“The First Order came knocking and demanded they surrender to immediate occupation. When they refused, the First Order opened fire.”

Norra glanced at Wedge. “Just like what we expect to happen here.”

“Luckily, we were in the vicinity,” Snap said. “General Organa had sent Black Squadron there on a related mission. It was rough for a while but Poe showed up at the last minute to pull us out of the fire.”

“Literally,” Karé added.

“How is Poe?” Wedge asked. “He was one of my best students. Besides you, of course,” he added hastily for Snap’s sake.

“Now I know you’re lying,” Snap countered. “I was a terrible stu­dent.”

“You were a terrible student,” Wedge agreed.

The three of them laughed, but Norra frowned, mouth tight.

“What do you mean Poe Dameron showed up at the last minute? Isn’t he Black Squadron’s leader?”

“Snap was flying Black One on this mission,” Karé said, a note of pride in her voice.

“That’s great, son,” Wedge said, beaming. “I knew you would lead your own squadron one day.”

Snap lowered his head. “It was more out of necessity. Poe had an­other mission.” He sipped from his mug and then straightened. “And here we come to some of the bad news.”

Norra stiffened. “I knew it. Who’s dead?”

“Norra,” Wedge admonished her softly. “Snap didn’t say—”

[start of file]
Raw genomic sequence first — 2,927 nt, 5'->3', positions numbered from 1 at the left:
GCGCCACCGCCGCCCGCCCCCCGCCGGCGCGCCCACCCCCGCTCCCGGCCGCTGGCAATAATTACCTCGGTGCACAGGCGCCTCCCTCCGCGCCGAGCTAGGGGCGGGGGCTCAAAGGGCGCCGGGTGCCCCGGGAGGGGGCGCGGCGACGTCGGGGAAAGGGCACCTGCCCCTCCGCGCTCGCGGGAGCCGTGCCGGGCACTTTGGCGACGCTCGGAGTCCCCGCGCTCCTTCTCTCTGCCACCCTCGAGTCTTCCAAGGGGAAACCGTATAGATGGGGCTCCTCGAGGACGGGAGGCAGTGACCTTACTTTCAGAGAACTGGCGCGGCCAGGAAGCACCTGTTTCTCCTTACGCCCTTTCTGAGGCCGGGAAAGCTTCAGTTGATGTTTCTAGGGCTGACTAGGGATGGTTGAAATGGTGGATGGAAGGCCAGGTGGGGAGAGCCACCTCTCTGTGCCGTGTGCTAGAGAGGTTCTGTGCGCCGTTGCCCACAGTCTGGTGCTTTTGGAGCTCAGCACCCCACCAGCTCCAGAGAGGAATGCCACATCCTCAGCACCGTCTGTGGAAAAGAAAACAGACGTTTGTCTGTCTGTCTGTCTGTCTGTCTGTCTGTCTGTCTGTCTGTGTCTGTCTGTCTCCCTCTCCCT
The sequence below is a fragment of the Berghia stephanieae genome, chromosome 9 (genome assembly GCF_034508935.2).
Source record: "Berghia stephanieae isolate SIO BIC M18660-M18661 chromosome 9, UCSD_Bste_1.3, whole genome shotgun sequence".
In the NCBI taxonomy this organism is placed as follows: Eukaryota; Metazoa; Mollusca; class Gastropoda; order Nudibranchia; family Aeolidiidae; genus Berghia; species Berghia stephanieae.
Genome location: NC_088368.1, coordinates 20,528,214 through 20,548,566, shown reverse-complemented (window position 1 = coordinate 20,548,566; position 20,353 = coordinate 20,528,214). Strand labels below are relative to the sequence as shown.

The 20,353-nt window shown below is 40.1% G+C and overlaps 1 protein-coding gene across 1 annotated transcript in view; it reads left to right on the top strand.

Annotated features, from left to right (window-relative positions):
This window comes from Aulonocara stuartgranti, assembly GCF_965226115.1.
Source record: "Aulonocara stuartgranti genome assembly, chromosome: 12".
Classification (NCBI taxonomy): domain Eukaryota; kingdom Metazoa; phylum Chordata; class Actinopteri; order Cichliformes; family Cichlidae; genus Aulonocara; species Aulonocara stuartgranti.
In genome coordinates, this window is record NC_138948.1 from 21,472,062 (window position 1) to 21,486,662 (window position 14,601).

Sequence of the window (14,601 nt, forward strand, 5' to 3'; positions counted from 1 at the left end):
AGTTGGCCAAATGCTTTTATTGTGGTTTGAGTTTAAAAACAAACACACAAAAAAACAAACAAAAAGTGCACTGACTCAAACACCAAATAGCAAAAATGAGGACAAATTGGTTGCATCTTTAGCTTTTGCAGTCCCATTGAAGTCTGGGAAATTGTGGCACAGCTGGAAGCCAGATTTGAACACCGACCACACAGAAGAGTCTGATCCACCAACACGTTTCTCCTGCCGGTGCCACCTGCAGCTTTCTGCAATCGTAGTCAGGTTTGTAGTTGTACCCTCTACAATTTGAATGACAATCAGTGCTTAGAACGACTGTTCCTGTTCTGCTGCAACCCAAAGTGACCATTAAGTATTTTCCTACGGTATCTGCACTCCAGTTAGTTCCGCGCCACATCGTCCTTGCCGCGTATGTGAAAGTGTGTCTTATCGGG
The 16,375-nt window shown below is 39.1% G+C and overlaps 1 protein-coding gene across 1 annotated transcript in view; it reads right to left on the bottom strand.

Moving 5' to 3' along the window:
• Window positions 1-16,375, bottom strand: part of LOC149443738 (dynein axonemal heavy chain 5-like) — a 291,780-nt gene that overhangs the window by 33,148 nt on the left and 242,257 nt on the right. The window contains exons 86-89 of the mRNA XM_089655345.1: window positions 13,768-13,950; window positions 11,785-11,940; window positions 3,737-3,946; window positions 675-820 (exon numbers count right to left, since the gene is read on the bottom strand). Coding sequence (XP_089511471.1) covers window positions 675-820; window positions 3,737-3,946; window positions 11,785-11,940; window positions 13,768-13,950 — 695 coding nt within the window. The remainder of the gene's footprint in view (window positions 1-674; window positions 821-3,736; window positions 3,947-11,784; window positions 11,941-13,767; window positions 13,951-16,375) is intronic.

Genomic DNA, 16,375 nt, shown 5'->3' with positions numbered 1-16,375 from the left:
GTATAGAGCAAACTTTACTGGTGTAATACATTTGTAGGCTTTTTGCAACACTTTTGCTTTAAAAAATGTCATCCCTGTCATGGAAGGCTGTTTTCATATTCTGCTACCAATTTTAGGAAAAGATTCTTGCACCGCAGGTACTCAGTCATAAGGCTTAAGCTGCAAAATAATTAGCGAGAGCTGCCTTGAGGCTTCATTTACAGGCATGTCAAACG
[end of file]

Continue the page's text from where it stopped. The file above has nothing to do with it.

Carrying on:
“We weren’t there,” Snap said, cutting him off, “but Poe filled us in on the important information. There was a battle at some backwater called Crait and . . .” He shook his head sadly.

“And who?” Norra said, voice taut.

“Everyone,” Karé said gently.

“Not everyone,” Snap corrected hastily at the look on his mother’s face. “But the Resistance leadership is gone. Admiral Holdo, Ackbar, Statura. The entire fleet.”

“Leia?” Norra asked, voice breaking.

“No, General Organa survived. Somehow. But she’s still not en­tirely well, Poe said, and she can’t run the Resistance by herself.”

“I don’t understand,” Wedge said. He stood up and took a few steps away, as if he wanted to put space between himself and Snap’s news. “Admiral Ackbar is gone?”

Snap nodded.

“But he survived Endor. And Jakku. I thought . . .” Wedge ran a shaky hand through his graying hair. “I thought he would live for­ever. How?”

“Does it matter?” Norra asked.

Wedge looked at her, but she shrugged and looked away.

“There’s one more loss. Wedge, you better sit down.”

Oh no. That was a sure sign Wedge preferred to stand. He leaned back against the edge of the kitchen counter and crossed his arms. “Tell me,” he commanded, his voice hard.

“Luke Skywalker.”

Wedge swayed. He reached back, gripping the counter. Not Luke. Could he even be killed? Didn’t Jedi live forever or something?

“You okay?” He looked up and Karé was standing next to him, holding him by the elbow. He shook her off gently. “I’m fine. I’m not an old man, damn you.”

Karé stepped back, eyes big. Her mouth turned down, clearly wounded. Wedge sighed, telling himself to get a grip.

“I’m sorry, Karé. I didn’t mean to snap. It’s just . . .” His hands really were shaking now. In fact his whole body seemed to be shak­ing.

“Everyone,” Norra said, repeating Karé’s earlier word, her voice barely a whisper, but Wedge heard her.

Da li mislite da će Vedž imati neku veću ulogu i u samoj epizodi 9, kao i očekivanja vezana za ovu knjigu možete nam ostaviti u komentarima.